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Science
THE MATERIAL WORLD
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Thursday 16:30-17:00
Quentin Cooper reports on developments across the sciences. Each week scientists describe their work, conveying the excitement they feel for their research projects.
material.world@bbc.co.uk
LISTEN AGAINListen 30 min
Listen to 10 July
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QUENTIN COOPER
Quentin Cooper
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Thursday 10 July  2003
A wheat field - Fungal plant pathogens have to be controlled to make sure crop yield is not affected

Fungal Plant Pathogens

Many fungi are parasitic organisms, which means they depend on other living organisms for the food and protection they need to grow and reproduce. They produce thousands of tiny spores that distribute the fungus by infecting new plants. These spores can recognise not only particular plant species, but also specific parts of the plant, where they can enter with least risk of triggering the plant's defence mechanisms.

Powdery mildew infects cereals, and its spores react to physical contact with the plant's surface within just 1 minute of landing on it. They recognise and respond to plant surface features such as the water-repellent leaf waxes and molecules released by fungal enzymes that digest the outer layer of the plant surface.

Quentin speaks to Dr Tim Carver from the Institute of Grassland and Environmental Research (IGER) in Aberystwyth who has been experimenting on Powdery Mildew and trying to find out how to induce durable resistance in the cereals it infects and to Professor John Lucas from Rothamsted Research who is also an expert on plant pathogen interactions and knows all about the touchy feely fungi that use sensory recognition to invade their hosts.

PETM

10 million years after the dinosaurs were wiped out by a massive meteor impact, the Earth underwent another dramatic change. It emitted a spectacular burp, releasing millions of tons of methane gas into the atmosphere. The result was a global warming incident that has yet to be matched. In this weeks programme we find out what effects the belch had on our atmosphere and whether the incident could have implications for modern day climate change.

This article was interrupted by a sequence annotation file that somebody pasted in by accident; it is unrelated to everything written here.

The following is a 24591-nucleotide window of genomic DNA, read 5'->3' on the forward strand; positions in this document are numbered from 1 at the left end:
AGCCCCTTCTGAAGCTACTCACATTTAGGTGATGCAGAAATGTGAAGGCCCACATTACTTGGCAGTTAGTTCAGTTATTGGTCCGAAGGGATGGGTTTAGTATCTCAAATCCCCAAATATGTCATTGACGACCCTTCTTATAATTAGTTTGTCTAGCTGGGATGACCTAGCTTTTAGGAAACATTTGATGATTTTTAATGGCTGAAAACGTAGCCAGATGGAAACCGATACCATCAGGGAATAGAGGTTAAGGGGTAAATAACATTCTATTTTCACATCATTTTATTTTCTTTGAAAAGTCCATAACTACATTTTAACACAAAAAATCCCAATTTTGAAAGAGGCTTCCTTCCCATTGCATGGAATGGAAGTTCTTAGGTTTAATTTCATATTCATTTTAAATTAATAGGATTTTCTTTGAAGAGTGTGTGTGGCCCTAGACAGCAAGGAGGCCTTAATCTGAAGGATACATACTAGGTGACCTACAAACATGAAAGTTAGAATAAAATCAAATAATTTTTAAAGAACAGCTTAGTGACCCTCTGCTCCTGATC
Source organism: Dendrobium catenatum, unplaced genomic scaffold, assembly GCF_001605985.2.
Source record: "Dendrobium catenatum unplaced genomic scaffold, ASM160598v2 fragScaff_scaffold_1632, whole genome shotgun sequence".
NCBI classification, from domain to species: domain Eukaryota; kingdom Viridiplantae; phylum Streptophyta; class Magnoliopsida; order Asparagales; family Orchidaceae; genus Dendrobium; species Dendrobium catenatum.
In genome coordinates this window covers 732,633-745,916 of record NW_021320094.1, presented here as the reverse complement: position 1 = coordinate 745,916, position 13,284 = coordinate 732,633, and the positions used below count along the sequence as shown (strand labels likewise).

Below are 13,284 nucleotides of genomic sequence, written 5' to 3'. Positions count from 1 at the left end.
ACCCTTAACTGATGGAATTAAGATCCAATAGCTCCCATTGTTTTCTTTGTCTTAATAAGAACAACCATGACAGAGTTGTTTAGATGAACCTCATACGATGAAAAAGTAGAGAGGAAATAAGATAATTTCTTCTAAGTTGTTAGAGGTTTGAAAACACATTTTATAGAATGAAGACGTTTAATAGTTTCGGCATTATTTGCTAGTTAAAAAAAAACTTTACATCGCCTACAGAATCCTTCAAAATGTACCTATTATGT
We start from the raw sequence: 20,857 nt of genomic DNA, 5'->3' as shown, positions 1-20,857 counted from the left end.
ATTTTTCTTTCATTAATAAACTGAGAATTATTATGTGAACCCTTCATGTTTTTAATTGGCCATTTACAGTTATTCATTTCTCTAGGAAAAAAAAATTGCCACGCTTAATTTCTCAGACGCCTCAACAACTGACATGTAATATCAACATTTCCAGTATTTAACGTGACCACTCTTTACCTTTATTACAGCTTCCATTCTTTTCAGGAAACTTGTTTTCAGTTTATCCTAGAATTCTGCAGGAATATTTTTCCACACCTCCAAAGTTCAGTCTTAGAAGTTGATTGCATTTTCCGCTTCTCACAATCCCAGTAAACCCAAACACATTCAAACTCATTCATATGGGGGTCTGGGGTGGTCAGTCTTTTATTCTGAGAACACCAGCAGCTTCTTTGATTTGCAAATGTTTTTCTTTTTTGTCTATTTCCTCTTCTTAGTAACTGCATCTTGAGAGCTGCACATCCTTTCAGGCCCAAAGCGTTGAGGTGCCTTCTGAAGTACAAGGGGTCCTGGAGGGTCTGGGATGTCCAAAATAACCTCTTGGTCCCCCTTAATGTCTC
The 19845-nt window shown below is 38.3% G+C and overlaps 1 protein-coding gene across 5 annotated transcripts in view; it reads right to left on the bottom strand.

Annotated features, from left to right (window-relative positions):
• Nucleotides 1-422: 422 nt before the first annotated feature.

Global warming is not a new phenomenon. 55 millions years ago the temperatures on earth soared a period known as the Palaeocene/Eocene Thermal Maximum (PETM). The temperature increases were prompted by the release of millions of tonnes of methane, until then locked up in icy deposits on the sea floor. What triggered this massive release remains a mystery. It may have been massive undersea landslides, a change in the ocean temperature or even a meteorite impact. But no matter what caused the event, the result remains clear: a temperature increase of over 8 degrees centigrade that did not return to normal for a quarter of a million years. The event may have even encouraged primitive mammals to disperse across the world and diversify into three important groups still with us today: the Artiodactyla, the Perissodactyla and the Primates.

Researchers are now studying this event to shed light on the long term consequences of global warming. Can the planet really recover from such events and could it ever happen again? Quentin speaks to Richard Corfield who is Research Associate in the Dept. of Earth Sciences at the University of Oxford and to Bob Spicer, Professor of Earth Sciences at the Open University.
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